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“The Pastor; a Memoir” book review

“Story is a way of language in which everything and everyone is organically related,” writes Eugene Peterson in his most recent The Pastor, A Memoir “Every step an arrival”. Story is exactly how Peterson finds his voice in relating to any and all of us, whether on pastoral call or congregational laity.

Reading Peterson’s The Pastor this summer on sabbatical in Panama, I am moved to the heart of what it means to be pastor as call and pastoral as witness. Peterson fills this volume with classic style and prose reflecting The Message, as only he can do, while retelling stories of his childhood joys & conflicts, his mother as itinerant preacher and pastor, his father as butcher, relationships to aunts and uncles, his college years, various jobs, getting married, planting a church, starting a young family, receiving a call to pastoral ministry and the various lessons learned in the community of his congregation.

Apart from well crafted and elaborate story telling Peterson’s memoirs is filled with honesty, openly made mistakes and, as he puts it, “finding my way as a pastor.” He admits, “As I look back on a lifetime in the pastoral vocation what I remember most is a kind of messiness: a lot of stumbling around, fumbling the ball, losing my way, and then finding it again. It is amazing now that anything came of it.” His stories are mixed with emotional recollections, interesting characters in his congregation, conversations we can all relate to, grief, sorrows, lessons learned by helping the addicted and even learning to accept his pastoral call. His stories include a bit of messiness in the lessons he learned. He openly stumbles his way through his 30 plus years of pastoral vocation along the journey.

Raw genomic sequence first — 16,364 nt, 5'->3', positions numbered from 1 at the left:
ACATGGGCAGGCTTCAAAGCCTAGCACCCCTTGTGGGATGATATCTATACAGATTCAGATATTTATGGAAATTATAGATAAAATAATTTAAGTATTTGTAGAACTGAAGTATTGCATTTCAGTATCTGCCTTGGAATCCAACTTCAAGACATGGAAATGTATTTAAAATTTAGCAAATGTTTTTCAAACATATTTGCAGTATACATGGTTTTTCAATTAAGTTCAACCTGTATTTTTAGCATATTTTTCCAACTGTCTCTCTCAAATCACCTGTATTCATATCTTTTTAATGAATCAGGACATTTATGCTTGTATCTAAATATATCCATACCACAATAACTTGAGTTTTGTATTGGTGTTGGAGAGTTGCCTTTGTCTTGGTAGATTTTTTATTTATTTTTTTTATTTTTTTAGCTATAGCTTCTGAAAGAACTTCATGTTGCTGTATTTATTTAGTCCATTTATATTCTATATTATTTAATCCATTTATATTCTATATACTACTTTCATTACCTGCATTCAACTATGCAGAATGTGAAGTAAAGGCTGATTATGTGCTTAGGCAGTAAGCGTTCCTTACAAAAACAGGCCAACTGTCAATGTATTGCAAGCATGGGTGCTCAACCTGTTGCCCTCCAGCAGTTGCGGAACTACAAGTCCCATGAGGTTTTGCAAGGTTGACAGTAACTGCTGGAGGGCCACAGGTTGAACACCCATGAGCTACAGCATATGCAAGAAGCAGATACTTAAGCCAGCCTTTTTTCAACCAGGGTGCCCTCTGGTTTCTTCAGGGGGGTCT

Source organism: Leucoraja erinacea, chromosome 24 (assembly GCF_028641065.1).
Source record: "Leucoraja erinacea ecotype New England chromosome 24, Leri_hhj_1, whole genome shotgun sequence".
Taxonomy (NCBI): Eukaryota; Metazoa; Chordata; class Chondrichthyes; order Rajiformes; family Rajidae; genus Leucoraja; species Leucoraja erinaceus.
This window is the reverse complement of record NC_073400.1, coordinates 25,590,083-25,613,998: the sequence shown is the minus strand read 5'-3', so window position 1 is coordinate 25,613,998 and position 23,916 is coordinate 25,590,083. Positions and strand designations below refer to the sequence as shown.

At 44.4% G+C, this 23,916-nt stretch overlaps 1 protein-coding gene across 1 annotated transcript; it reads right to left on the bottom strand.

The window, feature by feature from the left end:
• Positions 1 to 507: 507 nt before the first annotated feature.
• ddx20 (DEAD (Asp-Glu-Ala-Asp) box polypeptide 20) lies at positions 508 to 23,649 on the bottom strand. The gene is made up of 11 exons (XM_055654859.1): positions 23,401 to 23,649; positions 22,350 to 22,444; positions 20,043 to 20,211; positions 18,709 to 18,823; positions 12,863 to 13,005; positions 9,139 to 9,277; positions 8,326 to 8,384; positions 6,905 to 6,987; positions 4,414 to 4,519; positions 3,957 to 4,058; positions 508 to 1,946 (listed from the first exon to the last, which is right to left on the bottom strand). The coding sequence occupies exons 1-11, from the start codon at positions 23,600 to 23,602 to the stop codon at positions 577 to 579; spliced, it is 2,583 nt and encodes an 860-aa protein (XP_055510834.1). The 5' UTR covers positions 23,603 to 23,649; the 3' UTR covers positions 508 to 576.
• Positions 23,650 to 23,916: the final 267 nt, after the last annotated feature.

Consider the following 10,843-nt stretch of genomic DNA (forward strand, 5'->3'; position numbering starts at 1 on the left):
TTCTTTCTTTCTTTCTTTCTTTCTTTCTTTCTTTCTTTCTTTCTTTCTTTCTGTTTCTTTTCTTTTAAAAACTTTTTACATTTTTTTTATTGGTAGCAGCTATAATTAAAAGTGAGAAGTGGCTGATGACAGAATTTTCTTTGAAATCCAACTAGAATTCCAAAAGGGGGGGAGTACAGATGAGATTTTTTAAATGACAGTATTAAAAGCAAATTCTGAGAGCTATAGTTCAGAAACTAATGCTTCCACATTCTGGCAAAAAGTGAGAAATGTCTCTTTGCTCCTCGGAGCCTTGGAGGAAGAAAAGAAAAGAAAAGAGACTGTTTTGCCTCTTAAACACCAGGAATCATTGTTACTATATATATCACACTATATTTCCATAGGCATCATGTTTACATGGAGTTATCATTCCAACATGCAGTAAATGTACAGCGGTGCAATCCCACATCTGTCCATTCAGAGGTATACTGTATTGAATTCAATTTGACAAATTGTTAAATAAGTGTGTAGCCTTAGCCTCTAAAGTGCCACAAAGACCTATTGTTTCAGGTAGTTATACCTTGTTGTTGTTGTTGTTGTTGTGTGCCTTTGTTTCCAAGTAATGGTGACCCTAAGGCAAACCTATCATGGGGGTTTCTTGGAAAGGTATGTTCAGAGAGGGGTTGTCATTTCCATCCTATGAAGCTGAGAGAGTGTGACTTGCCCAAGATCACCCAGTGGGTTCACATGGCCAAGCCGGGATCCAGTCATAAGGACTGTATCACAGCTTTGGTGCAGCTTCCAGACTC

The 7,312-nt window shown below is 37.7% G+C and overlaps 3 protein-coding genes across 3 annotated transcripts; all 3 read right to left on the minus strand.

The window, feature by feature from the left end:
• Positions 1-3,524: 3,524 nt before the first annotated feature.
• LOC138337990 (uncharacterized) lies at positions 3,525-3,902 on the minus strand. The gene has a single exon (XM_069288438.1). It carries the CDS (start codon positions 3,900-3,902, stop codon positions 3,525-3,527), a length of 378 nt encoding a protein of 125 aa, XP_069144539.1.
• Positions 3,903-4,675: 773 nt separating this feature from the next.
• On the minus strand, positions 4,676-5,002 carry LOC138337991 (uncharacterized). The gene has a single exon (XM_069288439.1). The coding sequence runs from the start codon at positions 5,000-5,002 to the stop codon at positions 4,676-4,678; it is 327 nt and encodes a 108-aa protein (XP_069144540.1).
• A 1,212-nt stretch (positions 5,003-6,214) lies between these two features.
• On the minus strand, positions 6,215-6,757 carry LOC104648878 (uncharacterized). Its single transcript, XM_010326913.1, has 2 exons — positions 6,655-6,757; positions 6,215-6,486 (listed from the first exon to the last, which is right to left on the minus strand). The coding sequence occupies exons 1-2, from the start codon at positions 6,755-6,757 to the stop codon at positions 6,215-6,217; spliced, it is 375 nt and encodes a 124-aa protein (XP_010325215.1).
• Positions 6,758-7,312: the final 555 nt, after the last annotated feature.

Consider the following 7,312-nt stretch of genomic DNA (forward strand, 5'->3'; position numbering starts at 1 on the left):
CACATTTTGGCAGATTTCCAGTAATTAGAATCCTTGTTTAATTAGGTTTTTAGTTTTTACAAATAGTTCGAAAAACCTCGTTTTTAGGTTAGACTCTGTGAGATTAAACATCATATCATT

Peterson is real, yet, in his vulnerable recall of pastoral work, he lays a foundation for ministry as vocation, which works as a tutorial primer for anyone willing to listen. He guides the reader into how to humbly serve in the church, rather than seek popularity, desire a larger congregation “somewhere else”, or lose focus on our pastoral responsibility. He encourages a “long obedience in the same direction”, a humble work of grace, and learning to enjoy the messiness of ministry between Sundays. His stories teach us how to bridge the working culture together with Christ, the church and community with a simple focus on worship, family, baptism, Eucharist and community. I thoroughly enjoyed Eugene Peterson’s The Pastor, and recommend it as a reminder of God’s calling.

One of the most compelling chapters, for me, is late in the book. Peterson writes of visiting a Benedictine Monastery with his wife once in New Mexico. Upon walking through the cemetery on the way to the chapel, they noticed an open grave site prepared for a casket. They asked the hosting monk what the site was prepared for, “Did a brother die?” The monk replied, “No, this grave site is for the next one.” They remind themselves that they are already dead. Peterson finishes this chapter with a reminder that the pastor’s role is to learn to not draw meaningless attention to oneself, rather than keep the focus of the church on the Lord. I am learning to die everyday here on sabbatical in Panama, and pray that this “learning to die” is a way for me to continue a life well lived into the next ministry calling that the Lord will place me.

I am fully God’s child, and learning to be dead to this world, only to be fully alive in Christ.

 
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Posted by on July 28, 2011 in Leadership, Ministry Calling, Sabbath Rest

 

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Sabbath

I’m starting to figure out this “resting” part of sabbath. I don’t feel like writing anything else today…